‘Prison Break’ return: ‘This wasn’t a reboot. This was a rebirth’
When the chance to return to the gritty and intense world of “Prison Break” first presented itself to executive producer Paul Scheuring, he admits he wasn’t sure he was up for the huge task.
“It had to be a close-ended story that was original and that was emotionally engaging and just badass. And I honestly didn’t think it was in me,” he told CNN after a panel for the show at the Television Critics Association press tour on Wednesday.
Inspiration eventually struck. Now, the show that aired four seasons (from 2005-09) on Fox is poised for a much-awaited comeback.
This time, the show will tell story over 9 episodes and take place in the Middle East, where protagonist Michael Scofield (Wentworth Miller) is stuck in a prison — and the country. The news of Michael’s predicament comes to a surprise to his family and friends, of course, who believed him to be dead.
Scheuring wasn’t involved with the show when the decision to kill Michael at the end of the series was made, but he saw the character’s resurrection of sorts as a puzzle to solve when it came time to write the new chapter.
“I started exploring reasons why [he would be alive], and it took me back about 2,500 years in literature, but I found a reason why,” Scheuring said on the panel.
What’s being called “Prison Break” season 5 was inspired by Homer’s “The Odyssey” — an epic journey of a man trying to get home.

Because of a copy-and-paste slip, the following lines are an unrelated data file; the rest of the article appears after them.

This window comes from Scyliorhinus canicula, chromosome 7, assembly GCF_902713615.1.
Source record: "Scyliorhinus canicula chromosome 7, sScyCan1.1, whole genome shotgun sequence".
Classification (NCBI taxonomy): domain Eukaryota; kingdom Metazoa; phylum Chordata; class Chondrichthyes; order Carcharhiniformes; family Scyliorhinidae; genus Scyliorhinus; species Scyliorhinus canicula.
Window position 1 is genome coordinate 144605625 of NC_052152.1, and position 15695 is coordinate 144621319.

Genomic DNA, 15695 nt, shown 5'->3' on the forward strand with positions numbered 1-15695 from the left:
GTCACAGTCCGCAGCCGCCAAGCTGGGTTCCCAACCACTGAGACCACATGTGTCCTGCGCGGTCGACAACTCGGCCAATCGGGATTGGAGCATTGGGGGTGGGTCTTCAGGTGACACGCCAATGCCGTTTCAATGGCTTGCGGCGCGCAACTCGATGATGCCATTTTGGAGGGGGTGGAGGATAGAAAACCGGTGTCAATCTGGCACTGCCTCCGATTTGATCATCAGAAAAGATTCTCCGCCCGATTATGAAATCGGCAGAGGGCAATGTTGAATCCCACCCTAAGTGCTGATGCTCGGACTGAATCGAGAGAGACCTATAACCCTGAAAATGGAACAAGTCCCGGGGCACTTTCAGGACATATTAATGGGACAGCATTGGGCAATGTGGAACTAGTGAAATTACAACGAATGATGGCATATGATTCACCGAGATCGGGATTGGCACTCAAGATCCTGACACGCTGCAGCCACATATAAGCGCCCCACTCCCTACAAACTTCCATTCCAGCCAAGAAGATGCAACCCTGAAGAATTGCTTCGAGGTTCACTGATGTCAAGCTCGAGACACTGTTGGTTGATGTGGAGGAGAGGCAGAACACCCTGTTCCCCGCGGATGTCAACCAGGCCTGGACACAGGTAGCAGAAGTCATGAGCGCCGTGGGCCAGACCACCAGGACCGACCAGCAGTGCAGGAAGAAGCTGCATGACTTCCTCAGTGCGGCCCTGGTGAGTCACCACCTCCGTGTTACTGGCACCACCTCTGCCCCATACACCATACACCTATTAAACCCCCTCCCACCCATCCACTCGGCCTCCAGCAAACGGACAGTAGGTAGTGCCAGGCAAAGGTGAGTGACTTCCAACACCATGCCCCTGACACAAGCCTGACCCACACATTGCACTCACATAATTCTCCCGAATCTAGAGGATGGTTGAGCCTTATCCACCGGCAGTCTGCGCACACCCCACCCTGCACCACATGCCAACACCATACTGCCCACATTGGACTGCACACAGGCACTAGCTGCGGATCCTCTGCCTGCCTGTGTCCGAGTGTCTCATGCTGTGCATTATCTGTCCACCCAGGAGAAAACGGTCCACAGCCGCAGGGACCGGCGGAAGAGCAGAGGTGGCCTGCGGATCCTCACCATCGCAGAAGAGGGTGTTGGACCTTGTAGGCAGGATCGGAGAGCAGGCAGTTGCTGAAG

“This season was not just going to be a new prison,” Scheuring added. “I wanted to turn the whole prison escapee on its head and it’s not really about getting out of the prison as much as it is getting out of the country. Where in the world can you go where your identity is really a problem?”
This new adventure will be led by Michael’s brother Lincoln (Dominic Purcell) and feature appearances from alums like Sucre (Amaury Nolasco), T-Bag (Robert Knepper) and C-Note (Rockmond Dunbar).
“This wasn’t a reboot. This was a rebirth, and it was great to be discovering things all over again,” Knepper said.
Sarah Wayne Callies also reprises her role as Sara, Michael’s now-remarried wife.
“I think from her perspective, the question is, ‘If you have been alive, why haven’t you raised our son? Where have you been?'” Callies told reporters. “Those are a lot of questions that I think make it unlikely to be a reunion where two people run at each other from opposite sides of the field full of butterflies and sort of fall into each other’s arms.”
Schueuring said that though the project may be highly anticipated, it was “not written in a way where there’s another season.” Any further installments, he said, “would have to be an entirely new narrative,” but added “there are no plans.”
The focus remains on getting the new batch of episodes to the passionate “Prison Break” fans — a group that Fox is hoping has grown bigger in the years since the show’s end thanks to the series continued life on Netflix.
Based on anecdotal evidence, the cast believes the fan base is stronger than ever. Callies said she gets recognized more often for her work on “Prison Break” than even “The Walking Dead,” one of the biggest shows on television.
“Honestly, I wrote the original script for this in 2004 to prove as a writing sample that I could write in this town for TV. I didn’t think anyone wanted to see a prison escape TV narrative,” Schueuring said. “I knew prison escape works for movies, but I was like, ‘No one will watch a TV show about it.’ And here we are, 13 years later, talking about the reboot. So … nobody knows anything.”
“Prison Break” premieres April 4.